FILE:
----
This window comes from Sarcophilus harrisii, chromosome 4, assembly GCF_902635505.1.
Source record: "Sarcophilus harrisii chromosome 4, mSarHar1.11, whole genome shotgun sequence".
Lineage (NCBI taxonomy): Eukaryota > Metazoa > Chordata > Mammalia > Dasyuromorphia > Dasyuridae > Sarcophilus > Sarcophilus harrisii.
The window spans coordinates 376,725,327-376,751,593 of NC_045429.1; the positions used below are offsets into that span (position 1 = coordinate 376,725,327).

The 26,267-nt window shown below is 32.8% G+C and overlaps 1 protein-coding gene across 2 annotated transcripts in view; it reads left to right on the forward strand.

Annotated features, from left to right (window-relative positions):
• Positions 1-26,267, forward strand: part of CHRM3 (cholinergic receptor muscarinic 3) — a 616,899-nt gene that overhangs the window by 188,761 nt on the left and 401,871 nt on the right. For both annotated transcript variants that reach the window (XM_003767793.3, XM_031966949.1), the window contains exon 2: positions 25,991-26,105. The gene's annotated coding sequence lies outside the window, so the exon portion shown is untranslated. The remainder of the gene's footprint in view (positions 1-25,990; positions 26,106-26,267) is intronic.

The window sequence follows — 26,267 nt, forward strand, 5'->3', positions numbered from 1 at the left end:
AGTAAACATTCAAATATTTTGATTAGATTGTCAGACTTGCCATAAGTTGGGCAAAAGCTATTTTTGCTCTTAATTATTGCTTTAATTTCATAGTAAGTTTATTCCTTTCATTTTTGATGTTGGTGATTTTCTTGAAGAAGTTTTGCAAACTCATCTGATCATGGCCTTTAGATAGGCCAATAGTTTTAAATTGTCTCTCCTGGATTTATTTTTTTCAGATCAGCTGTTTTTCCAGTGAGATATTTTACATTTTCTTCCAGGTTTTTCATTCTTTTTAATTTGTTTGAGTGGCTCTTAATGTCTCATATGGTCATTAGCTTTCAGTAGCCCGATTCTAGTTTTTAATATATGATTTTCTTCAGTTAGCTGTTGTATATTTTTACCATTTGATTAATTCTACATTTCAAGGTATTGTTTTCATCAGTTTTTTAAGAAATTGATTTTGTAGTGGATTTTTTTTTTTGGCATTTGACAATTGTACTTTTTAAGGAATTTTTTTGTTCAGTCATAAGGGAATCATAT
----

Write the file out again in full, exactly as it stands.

This window comes from Sarcophilus harrisii, chromosome 4, assembly GCF_902635505.1.
Source record: "Sarcophilus harrisii chromosome 4, mSarHar1.11, whole genome shotgun sequence".
Lineage (NCBI taxonomy): Eukaryota > Metazoa > Chordata > Mammalia > Dasyuromorphia > Dasyuridae > Sarcophilus > Sarcophilus harrisii.
The window spans coordinates 376,725,327-376,751,593 of NC_045429.1; the positions used below are offsets into that span (position 1 = coordinate 376,725,327).

The 26,267-nt window shown below is 32.8% G+C and overlaps 1 protein-coding gene across 2 annotated transcripts in view; it reads left to right on the forward strand.

Annotated features, from left to right (window-relative positions):
• Positions 1-26,267, forward strand: part of CHRM3 (cholinergic receptor muscarinic 3) — a 616,899-nt gene that overhangs the window by 188,761 nt on the left and 401,871 nt on the right. For both annotated transcript variants that reach the window (XM_003767793.3, XM_031966949.1), the window contains exon 2: positions 25,991-26,105. The gene's annotated coding sequence lies outside the window, so the exon portion shown is untranslated. The remainder of the gene's footprint in view (positions 1-25,990; positions 26,106-26,267) is intronic.

The window sequence follows — 26,267 nt, forward strand, 5'->3', positions numbered from 1 at the left end:
AGTAAACATTCAAATATTTTGATTAGATTGTCAGACTTGCCATAAGTTGGGCAAAAGCTATTTTTGCTCTTAATTATTGCTTTAATTTCATAGTAAGTTTATTCCTTTCATTTTTGATGTTGGTGATTTTCTTGAAGAAGTTTTGCAAACTCATCTGATCATGGCCTTTAGATAGGCCAATAGTTTTAAATTGTCTCTCCTGGATTTATTTTTTTCAGATCAGCTGTTTTTCCAGTGAGATATTTTACATTTTCTTCCAGGTTTTTCATTCTTTTTAATTTGTTTGAGTGGCTCTTAATGTCTCATATGGTCATTAGCTTTCAGTAGCCCGATTCTAGTTTTTAATATATGATTTTCTTCAGTTAGCTGTTGTATATTTTTACCATTTGATTAATTCTACATTTCAAGGTATTGTTTTCATCAGTTTTTTAAGAAATTGATTTTGTAGTGGATTTTTTTTTTTGGCATTTGACAATTGTACTTTTTAAGGAATTTTTTTGTTCAGTCATAAGGGAATCATAT